Something a little different about this shmup is that you aren’t alone in your chicken world; you have the help and input of two other bird brains – Colonel Ram and Professor Bez. Colonel Ram is a stereotypical loud mouthed and boisterous military chicken; whereas Professor Baz is described as a passionate but snarky hermit (he seems to dislike Colonel Ram). These two feathered fellows will give you briefings which you can access if you want to before you go onto the next level. You don’t have to which is nice, if you just want to play the game you can just get onto the next level. These guys don’t particularly add much to the gameplay, but they do add a nice extra layer of depth and personality to the game.
Gameplay wise the game is typical of its genre – up, down, left and right arrows to move, Z/X keys to fire your weapons. There is a standard weapon which will destroy regular enemies and a stronger weapon to destroy shielded enemies. The weapons do have limitations indicated by bars below the health bar in the top left hand corner, this is to prevent constant weapon spam because what’s the fun in the game if you can destroy things before you even see them? There are pickups around the levels which will extend how often you can use weapons, so keep an eye out for those. Players can also laydown turrets and use special weapons such as slow-mo with the A/S/SPACEBAR keys adding an element of strategy to the game. That’s about as complex as the controls are which is good, over-complex horizontal shooters aren’t common for a reason.
Another great aspect of the game is customisation – players can customize their ship before going onto the next level. Customizable ship parts are the armour and weapons, for example you could upgrade your energy gun to a machine gun, or perhaps you’d like to change your special and choose something that is useful when certain situations come up such as a slow-mo device that can assist you when you’re in tight spots.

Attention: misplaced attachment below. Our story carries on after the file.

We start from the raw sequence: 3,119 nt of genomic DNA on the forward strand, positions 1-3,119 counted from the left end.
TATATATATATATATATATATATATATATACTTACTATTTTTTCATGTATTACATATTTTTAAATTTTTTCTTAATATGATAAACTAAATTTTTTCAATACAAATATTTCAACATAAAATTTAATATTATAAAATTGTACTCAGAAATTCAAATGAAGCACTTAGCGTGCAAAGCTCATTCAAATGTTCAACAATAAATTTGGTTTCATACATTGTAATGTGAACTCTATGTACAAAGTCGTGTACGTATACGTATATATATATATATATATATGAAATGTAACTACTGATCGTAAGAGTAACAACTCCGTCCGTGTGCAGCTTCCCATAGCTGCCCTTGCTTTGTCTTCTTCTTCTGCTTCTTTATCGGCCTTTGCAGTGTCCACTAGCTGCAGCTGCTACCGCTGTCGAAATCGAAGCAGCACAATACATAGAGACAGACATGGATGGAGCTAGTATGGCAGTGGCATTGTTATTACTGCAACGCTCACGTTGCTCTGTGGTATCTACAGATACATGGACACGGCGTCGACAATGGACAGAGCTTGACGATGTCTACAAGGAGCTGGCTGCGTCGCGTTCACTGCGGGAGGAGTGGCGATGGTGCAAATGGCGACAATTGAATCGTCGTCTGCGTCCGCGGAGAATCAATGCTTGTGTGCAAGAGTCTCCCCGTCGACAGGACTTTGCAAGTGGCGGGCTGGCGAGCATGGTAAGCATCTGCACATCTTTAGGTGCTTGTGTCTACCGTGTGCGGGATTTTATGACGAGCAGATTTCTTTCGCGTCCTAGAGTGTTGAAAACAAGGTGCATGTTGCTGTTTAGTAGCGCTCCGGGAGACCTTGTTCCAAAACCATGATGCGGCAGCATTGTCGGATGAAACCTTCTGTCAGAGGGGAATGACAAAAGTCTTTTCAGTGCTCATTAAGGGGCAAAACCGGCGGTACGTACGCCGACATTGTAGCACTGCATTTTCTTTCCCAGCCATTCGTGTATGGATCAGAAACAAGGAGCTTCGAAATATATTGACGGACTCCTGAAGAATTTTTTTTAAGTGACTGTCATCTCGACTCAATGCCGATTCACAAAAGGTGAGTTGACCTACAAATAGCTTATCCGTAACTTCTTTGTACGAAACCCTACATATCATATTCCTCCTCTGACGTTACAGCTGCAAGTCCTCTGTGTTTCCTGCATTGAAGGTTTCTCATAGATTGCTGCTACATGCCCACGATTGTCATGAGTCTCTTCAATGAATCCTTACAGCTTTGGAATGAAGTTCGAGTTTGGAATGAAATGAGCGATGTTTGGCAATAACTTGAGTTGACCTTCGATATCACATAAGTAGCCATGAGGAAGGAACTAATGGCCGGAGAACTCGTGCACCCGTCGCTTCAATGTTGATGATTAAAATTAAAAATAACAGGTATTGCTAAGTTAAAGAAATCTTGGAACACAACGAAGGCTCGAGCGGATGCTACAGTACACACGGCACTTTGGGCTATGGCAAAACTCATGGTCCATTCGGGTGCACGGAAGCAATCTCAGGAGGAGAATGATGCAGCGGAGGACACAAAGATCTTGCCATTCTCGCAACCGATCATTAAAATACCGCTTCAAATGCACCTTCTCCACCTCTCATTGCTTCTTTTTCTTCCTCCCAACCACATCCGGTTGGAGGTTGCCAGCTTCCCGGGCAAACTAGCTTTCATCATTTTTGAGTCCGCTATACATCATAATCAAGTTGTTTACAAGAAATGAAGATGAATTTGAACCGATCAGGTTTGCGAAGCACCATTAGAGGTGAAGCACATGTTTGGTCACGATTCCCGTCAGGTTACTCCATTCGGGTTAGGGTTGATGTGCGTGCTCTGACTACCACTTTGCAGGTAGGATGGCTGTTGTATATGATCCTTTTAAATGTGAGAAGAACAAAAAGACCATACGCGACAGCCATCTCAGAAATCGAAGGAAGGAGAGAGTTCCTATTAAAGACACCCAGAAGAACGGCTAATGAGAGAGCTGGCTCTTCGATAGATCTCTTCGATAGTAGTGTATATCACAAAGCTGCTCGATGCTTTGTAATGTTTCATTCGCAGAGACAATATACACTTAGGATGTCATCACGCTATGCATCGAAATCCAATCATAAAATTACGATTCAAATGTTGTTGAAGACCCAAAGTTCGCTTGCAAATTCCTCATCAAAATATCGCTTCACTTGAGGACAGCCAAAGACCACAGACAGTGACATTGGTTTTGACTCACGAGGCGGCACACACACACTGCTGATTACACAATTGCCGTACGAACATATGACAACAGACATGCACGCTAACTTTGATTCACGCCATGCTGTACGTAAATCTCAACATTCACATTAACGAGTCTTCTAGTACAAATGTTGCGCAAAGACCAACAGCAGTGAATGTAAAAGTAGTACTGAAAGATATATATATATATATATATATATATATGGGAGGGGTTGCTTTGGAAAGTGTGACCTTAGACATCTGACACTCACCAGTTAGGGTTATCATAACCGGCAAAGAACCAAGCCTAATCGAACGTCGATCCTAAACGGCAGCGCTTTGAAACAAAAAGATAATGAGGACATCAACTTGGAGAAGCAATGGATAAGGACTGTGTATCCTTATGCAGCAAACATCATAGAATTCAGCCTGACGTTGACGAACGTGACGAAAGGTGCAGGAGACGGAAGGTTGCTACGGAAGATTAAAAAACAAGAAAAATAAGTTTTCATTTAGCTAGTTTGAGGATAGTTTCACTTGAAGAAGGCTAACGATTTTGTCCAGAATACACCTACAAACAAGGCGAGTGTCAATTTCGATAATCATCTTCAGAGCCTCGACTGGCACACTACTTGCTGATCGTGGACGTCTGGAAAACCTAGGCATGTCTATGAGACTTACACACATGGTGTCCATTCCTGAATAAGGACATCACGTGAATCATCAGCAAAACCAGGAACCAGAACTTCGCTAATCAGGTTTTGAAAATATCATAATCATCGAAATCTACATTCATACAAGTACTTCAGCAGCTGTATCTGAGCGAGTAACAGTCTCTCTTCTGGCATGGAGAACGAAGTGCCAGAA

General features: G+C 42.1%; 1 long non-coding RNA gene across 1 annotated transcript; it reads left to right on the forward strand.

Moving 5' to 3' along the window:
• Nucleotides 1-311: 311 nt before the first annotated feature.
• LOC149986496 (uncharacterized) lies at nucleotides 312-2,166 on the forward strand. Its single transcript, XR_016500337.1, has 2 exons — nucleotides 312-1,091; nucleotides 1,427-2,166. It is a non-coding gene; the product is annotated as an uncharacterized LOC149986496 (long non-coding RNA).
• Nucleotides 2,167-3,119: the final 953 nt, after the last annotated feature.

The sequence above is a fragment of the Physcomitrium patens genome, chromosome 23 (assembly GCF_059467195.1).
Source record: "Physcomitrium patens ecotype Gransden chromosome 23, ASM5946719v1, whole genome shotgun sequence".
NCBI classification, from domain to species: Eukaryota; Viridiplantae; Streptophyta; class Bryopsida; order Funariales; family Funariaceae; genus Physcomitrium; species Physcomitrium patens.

Without spoiling anything, All Humans Must die has a good story that develops nicely. The narrative works well with the game and doesn’t feel shoved down the throat of the player – the story is definitely there to assist the gameplay, not the other way around. The story still holds is own though, as players progress through the game against Humans and Robots. The games visual style is nice – a little animated but not to the point where it’s unappealing, it suits the whole attitude and atmosphere of the game, as does the music. The soundtrack for Humans Must Answer is suitable, nothing particularly catchy but it’s good background music for the game, and hey, maybe if you’re into atmospheric space-themed music you’ll love it.
Humans Must Answer is a great credit to the 2D horizontal shmup world of video games – it keeps to the old defining features of the genre – simple controls, lots of enemies, pickups and challenging. It also brings something new to the table with the addition of customisation, special attacks and turrets, plus a nice sense of humour that players will still feel even when knee deep in enemy ships. Humans Must Answer is a nice break from the vertical bullet hell shmups we see more often than not these days, so if you’re looking for something to take you back to your side-scrolling-shooter origins then pick it up, if you’re just interested in trying out a shmup game then pick it up, and if you enjoy a light-hearted but challenging game that doesn’t take itself too seriously, then pick it up. Humans Must Answer is available at GOG.com at the moment for the reasonable price of $10 at the moment, a pretty good price for hours of entertainment.
Editors Comment ” This is simple an old school shooter based around Irem’s R-Type Series, and Sumom Games have done a great job at bring the genre to a whole generation of gamers”.
Disclaimer:All scores given within our reviews are based on the artist’s personal opinion; this should in no way impede your decision to purchase the game.